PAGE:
• The Pendulum

Trinkets, Souvenirs, or Art?: African Art in the Face of Western Imperialism

Devante Kee-Young



For centuries, Africa has been—and continues to be—exploited by more industrialized technological powers such as the United States, Europe, and most recently, China. Western imperialism has directly exploited the land, people, and resources of the African continent. Its imposition of social Darwinism has dramatically affected the way in which African people are internationally perceived, as well as the art, culture, and traditions belonging to African people. By focusing on African Art, one may observe how the hierarchical lens of The West has shaped the value of modern African art and the discrepancies found therein.


As a target of the blunders of Western imperialism, the African continent has been subjected to a harsh history of violence and bloodshed. The stronger impetus of The West fostered a power imbalance between The West and Africa, with the former obtaining the upper hand. From the earliest stages of imperialism, Westerners appropriated African art and relegated these pieces of culture or history into souvenirs and curiosities. Due to the racialized notion that African civilizations were inferior and could not produce worthwhile art, African art would not be showcased in museums for centuries to come. Alongside the contrasting concept of Western art, which mainly entails sculpture or painting and lacks a specific function, the application of this idea helped to prevent the acceptance of African art as art. It was not until later, around the 19th century, when the perceptions surrounding African art began to change, and The West started to place appropriated African “trinkets” into Western art museums.


From the perspective of The West, the display of African art in museums, such as the Musée d’Ethnographie du Trocadéro and its counterparts in London, Berlin, and Munich, was not seen as stealing but rather as an appreciation for newfound aesthetics; It failed to consider African art in terms of functionality, practicality, and African culture. When referencing African art and its contribution to early modernism, the Metropolitan Museum of Art states that, “These avant-garde artists, their dealers, and leading critics of the era were among the first Europeans to collect African sculptures for their aesthetic value. While these artists knew nothing of the original meaning and function of the West and Central African sculptures they encountered, they instantly recognized the spiritual aspect of the composition and adapted these qualities to their own efforts to move beyond the naturalism that had defined Western art since the Renaissance.”


The consequences of these actions have created a schism within the artistic communities of many African countries. Western influence and the values that the West assigned to non-Western art posed the dilemma of what modern African art should be and should not be; Many African artists are dealing with the limitations placed upon African art in an effort to dismantle the imposed “rules” of Western art. Dr. Odiboh Freeborn explores this issue by stating, “Briefly, these concern strategies limiting African creativity by using Western normative evaluation, specifically placing an identity/authenticity expectancy on African art works. Such attitudes and continued commodification has resulted in considerable damage to the development of modern African art as a whole, particularly since the formation of an international elite corps of African artists has occurred within Western parameters.” As such, many contemporary African artists are deliberating on what qualifies certain art to be categorized as African art; Dr. Odiboh Freeborn sums it clearly by asking, “What art is genuinely modern African? Does authentic African identity refer to the person of the artist, his origin or background, or his affiliation with Africa? Would authentic identity indicate the form of an art piece, its content, theme, or motive? What if a Western artist, non-African, produced works in an African style? Would such an artist or the work be branded African, European, American, fraudulent or modern? Can we say that the person of the artist and the work produced must show particular traits to be branded or have an "authentic" identity?” In this way, the issue of authenticity arises in consideration of the identity crisis that Western imperialism thrust upon African art communities.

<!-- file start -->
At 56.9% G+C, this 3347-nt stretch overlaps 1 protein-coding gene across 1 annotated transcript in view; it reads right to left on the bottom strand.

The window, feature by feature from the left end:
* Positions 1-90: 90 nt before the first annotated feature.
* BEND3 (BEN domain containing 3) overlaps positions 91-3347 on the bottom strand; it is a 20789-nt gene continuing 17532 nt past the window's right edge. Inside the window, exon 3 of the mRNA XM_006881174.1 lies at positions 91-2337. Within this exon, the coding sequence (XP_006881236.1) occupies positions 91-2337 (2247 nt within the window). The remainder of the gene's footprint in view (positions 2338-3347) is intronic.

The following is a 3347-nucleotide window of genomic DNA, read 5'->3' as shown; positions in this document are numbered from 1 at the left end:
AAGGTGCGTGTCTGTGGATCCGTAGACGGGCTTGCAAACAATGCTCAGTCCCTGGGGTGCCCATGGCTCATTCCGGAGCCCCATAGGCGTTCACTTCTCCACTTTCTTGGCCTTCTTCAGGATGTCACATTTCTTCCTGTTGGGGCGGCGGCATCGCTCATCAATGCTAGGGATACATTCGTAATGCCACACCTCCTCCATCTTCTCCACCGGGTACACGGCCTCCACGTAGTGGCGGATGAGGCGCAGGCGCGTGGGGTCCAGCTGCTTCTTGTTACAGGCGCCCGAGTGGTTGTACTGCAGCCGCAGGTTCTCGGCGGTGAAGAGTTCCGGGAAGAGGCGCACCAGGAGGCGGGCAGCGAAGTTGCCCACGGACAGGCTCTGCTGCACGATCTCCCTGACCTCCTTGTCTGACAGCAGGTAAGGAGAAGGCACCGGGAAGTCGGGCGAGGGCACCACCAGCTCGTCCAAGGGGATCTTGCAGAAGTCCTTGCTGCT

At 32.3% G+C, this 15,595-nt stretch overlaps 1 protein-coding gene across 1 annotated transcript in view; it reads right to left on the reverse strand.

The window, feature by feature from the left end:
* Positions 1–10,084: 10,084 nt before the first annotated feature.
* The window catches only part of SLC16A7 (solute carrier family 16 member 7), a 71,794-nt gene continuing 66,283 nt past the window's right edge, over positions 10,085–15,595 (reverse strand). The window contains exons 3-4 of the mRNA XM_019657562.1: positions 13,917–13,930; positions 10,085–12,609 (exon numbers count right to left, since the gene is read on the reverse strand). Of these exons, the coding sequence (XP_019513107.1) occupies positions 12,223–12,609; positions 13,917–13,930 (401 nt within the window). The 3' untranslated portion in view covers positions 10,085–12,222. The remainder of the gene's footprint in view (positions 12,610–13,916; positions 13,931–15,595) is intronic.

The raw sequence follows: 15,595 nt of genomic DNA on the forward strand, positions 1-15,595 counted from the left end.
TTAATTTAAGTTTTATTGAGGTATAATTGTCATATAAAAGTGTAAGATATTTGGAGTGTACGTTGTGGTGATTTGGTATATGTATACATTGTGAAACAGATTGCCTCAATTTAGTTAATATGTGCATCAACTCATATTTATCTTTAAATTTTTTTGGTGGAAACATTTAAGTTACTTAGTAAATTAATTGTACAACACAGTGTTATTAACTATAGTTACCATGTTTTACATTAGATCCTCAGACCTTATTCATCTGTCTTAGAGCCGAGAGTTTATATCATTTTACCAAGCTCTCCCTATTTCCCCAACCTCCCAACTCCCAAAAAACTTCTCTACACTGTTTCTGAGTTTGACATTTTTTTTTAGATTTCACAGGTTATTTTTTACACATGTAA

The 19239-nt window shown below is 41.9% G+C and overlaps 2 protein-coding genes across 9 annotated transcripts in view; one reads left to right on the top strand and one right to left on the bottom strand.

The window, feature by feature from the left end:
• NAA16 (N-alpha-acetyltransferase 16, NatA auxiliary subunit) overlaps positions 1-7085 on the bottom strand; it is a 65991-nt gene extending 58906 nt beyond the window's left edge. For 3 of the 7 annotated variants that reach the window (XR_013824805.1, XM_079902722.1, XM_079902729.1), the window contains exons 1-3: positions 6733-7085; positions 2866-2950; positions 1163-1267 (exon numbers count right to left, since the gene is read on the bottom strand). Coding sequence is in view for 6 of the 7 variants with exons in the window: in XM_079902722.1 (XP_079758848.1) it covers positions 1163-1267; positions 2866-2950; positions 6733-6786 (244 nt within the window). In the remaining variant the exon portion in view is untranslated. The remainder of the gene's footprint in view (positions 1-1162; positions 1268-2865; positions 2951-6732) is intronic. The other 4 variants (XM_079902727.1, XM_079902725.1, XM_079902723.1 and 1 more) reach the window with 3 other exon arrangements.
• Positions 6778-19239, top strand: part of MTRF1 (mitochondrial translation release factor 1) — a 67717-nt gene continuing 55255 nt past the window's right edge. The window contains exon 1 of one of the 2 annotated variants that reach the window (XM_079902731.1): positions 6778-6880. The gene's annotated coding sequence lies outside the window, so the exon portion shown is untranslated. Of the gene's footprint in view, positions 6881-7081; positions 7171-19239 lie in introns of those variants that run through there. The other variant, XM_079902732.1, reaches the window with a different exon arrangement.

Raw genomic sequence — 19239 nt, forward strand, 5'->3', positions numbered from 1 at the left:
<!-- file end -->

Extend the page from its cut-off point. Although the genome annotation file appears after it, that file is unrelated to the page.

Bayomi Barber, African Landscape, Oil on Board, 1994

The many human rights violations brought upon by Western imperialism are explicit and continue to be discussed conscientiously; However, the underlying implications of imperialism in terms of the numerous facets of African art, culture, and tradition seem to be clouded and not given deserved attention outside of the Western view. As this is the status quo, it is imperative to understand how and why African art is currently undergoing a momentous change by engaging with African artists. Many prominent African artists have stepped up to the challenge in the hopes of reestablishing a clear purpose and identification for modern African art––from developing art schools, changing the skewed narrative, and questioning how art unites and identifies groups of people. Now more than ever, the West should reconcile with Africa for its many wrongdoings and allow Africa to develop its artistic craft without interference. Hopefully, an artistic rebirth can free these communities from a destructive past, allowing many African constituents to reclaim a distorted culture and make it their own once again.


15 views0 comments

©2019 by The Pendulum. Proudly created with Wix.com